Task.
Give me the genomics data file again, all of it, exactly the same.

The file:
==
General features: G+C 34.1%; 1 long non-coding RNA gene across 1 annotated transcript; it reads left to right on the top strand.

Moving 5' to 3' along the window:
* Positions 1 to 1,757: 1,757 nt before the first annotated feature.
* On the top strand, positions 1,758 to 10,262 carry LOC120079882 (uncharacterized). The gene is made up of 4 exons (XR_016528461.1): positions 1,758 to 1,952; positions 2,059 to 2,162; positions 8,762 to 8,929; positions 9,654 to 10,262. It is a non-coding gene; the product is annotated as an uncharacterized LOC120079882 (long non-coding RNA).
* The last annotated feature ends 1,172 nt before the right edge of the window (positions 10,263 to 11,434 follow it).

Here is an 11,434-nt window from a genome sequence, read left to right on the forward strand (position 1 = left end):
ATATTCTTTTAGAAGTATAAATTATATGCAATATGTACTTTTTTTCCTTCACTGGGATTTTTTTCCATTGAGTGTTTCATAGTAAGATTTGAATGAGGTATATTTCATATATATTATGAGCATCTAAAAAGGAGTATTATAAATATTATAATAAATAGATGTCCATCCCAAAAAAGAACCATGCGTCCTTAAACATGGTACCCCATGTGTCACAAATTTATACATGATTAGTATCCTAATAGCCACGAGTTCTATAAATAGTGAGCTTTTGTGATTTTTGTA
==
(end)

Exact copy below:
General features: G+C 34.1%; 1 long non-coding RNA gene across 1 annotated transcript; it reads left to right on the top strand.

Moving 5' to 3' along the window:
* Positions 1 to 1,757: 1,757 nt before the first annotated feature.
* On the top strand, positions 1,758 to 10,262 carry LOC120079882 (uncharacterized). The gene is made up of 4 exons (XR_016528461.1): positions 1,758 to 1,952; positions 2,059 to 2,162; positions 8,762 to 8,929; positions 9,654 to 10,262. It is a non-coding gene; the product is annotated as an uncharacterized LOC120079882 (long non-coding RNA).
* The last annotated feature ends 1,172 nt before the right edge of the window (positions 10,263 to 11,434 follow it).

Here is an 11,434-nt window from a genome sequence, read left to right on the forward strand (position 1 = left end):
ATATTCTTTTAGAAGTATAAATTATATGCAATATGTACTTTTTTTCCTTCACTGGGATTTTTTTCCATTGAGTGTTTCATAGTAAGATTTGAATGAGGTATATTTCATATATATTATGAGCATCTAAAAAGGAGTATTATAAATATTATAATAAATAGATGTCCATCCCAAAAAAGAACCATGCGTCCTTAAACATGGTACCCCATGTGTCACAAATTTATACATGATTAGTATCCTAATAGCCACGAGTTCTATAAATAGTGAGCTTTTGTGATTTTTGTA